Wires on Fire’s music is perfectly indicative of the kind of chicanery that goes on at its label, Buddyhead. Famous (or infamous) for their juvenile name-calling and incessant feuding, Travis Keller and company have made a name for themselves by adopting a corporate mission statement in the image of the kid your old man said was “trouble.” The thing is, beneath that facade of juvenile delinquency, the folks at Buddyhead are nothing more than puffed-up music nerds who would be more adept at espousing the wonders of Def Leppard’s “Pyromania” than recounting the time they set that house ablaze. Similarly, Wires on Fire is a pop-rock band gussied up to look and sound like a dangerous “punk” band. (“Punk” appears in quotes because, thanks to the continued bastardization of the term, it bears little resemblance to what is, in fact, punk.)
While songs such as “Stallion” display Wires on Fire’s affinity for auditory freak-outs and deliberate sloppiness, the band members seem unable to completely abandon their pop sensibility. Even their best attempts at discord — “Death to Jeff Lynn,” for example — have more in common with a Diane Warren composition than the work of Mission of Burma. Amateurish Gregorian chants flesh out the song’s otherwise drunken arrangement, owing in some small part to the production of the title’s homophone, Electric Light Orchestra mastermind Jeff Lynne. The countrified riff of “Crooked Cattle” plays the role of a magician’s assistant, distracting the listener from the chorus’s catchy chord progression, and the catchy rhythm of “On a Train” could have even the most unadventurous of listeners tapping their toe. “Dusty Bibles Lead to Dirty Lives” boasts smoky crooning and jazz-inflected noodling that wouldn’t be out of Chris Isaak’s wheelhouse, and the album’s other ballad, “Crazy Woman River,” meanders aimlessly before revealing its sing-along chorus.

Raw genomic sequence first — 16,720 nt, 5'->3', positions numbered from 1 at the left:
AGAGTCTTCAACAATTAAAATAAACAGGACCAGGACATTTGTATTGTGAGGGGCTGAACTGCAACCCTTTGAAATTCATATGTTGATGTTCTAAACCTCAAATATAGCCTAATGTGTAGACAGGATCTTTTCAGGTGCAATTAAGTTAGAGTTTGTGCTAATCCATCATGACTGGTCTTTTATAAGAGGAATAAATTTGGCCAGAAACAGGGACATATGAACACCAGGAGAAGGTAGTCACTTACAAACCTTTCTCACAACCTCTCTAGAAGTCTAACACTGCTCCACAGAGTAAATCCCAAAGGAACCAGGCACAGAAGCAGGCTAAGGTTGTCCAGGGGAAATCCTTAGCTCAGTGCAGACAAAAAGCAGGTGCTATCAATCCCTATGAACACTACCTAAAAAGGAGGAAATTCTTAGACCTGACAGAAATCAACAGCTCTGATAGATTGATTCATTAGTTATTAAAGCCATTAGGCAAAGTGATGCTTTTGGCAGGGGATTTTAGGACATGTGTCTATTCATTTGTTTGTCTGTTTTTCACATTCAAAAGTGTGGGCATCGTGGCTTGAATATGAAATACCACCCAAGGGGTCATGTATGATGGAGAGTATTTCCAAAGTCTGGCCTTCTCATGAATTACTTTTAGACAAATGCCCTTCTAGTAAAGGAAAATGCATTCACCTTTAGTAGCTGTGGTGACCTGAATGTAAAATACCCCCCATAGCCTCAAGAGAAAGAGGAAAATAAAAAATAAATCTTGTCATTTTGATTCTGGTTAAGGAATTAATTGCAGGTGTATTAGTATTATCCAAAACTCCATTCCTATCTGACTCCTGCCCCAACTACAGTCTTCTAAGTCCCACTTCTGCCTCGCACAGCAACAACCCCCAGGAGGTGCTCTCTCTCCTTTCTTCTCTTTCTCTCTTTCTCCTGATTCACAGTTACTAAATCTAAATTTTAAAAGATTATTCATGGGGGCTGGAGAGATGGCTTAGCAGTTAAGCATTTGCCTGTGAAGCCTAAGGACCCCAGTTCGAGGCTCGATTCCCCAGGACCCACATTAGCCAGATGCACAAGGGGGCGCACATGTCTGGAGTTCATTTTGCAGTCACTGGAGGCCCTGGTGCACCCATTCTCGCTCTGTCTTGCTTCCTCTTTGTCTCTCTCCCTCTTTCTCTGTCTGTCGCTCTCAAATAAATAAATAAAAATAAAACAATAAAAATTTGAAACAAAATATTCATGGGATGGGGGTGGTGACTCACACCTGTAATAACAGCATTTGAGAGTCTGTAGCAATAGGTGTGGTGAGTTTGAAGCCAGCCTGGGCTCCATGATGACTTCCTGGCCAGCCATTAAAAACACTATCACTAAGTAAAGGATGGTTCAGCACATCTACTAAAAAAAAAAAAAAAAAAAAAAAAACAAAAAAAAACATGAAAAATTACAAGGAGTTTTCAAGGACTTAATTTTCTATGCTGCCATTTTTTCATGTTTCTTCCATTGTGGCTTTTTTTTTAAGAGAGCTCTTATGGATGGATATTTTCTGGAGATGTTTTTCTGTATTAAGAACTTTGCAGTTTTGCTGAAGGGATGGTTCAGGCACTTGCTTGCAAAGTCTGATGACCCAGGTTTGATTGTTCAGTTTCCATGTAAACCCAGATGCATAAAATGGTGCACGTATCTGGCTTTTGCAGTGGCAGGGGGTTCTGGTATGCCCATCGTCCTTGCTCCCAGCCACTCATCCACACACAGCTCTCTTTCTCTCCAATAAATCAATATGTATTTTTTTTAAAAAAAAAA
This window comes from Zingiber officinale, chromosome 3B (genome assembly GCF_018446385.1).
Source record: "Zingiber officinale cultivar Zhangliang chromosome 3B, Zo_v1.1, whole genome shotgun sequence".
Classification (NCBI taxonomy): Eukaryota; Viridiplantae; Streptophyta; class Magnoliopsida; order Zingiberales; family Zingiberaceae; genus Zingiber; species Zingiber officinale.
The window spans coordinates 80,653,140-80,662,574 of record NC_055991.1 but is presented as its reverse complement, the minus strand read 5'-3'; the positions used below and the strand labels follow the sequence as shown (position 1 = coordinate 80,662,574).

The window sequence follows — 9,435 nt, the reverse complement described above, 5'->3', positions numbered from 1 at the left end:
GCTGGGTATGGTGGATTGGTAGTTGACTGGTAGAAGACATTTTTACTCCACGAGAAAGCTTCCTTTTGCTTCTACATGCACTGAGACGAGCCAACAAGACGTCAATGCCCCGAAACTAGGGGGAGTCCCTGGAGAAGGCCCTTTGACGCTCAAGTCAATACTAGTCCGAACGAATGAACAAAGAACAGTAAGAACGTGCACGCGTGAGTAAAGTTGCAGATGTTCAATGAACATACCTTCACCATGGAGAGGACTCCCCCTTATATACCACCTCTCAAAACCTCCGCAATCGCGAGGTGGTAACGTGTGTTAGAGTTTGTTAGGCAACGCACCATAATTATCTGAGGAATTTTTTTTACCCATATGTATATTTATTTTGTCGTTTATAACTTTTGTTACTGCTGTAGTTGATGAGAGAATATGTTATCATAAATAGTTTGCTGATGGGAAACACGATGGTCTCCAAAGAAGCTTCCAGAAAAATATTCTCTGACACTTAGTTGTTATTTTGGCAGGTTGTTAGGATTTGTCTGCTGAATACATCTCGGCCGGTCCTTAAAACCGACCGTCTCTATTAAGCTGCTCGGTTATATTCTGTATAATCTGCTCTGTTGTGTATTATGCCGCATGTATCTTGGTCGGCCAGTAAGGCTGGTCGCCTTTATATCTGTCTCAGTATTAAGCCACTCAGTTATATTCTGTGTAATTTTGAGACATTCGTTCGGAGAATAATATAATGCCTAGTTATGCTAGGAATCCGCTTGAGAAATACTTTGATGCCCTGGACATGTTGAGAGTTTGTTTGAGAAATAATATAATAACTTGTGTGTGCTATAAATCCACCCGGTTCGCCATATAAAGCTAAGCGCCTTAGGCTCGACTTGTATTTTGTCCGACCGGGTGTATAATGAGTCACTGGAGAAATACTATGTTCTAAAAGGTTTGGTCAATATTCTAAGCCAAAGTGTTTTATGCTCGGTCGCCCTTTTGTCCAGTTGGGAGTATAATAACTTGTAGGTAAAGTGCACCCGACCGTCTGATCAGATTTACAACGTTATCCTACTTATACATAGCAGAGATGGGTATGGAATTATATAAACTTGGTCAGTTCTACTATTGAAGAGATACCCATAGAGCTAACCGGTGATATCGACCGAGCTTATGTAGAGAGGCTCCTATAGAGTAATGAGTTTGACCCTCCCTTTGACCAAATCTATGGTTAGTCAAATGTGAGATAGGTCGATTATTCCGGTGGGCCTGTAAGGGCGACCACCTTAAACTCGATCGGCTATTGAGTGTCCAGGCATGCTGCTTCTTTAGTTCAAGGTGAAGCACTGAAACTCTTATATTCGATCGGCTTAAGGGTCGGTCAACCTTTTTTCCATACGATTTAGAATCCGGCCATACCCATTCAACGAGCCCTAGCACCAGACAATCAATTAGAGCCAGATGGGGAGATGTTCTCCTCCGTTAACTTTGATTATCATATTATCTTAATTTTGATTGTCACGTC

Such skullduggery is pretty much par for the course. It seems as though the members of Wires on Fire aspired to create a dissonant, rancorous album and ended up giving birth to a pretty good (albeit sloppy) pop-rock one. Some bands that work tirelessly to do just that, so the band members should pat themselves on the back. Unless, of course, such self-congratulatory gestures are verboten in “punk” rock.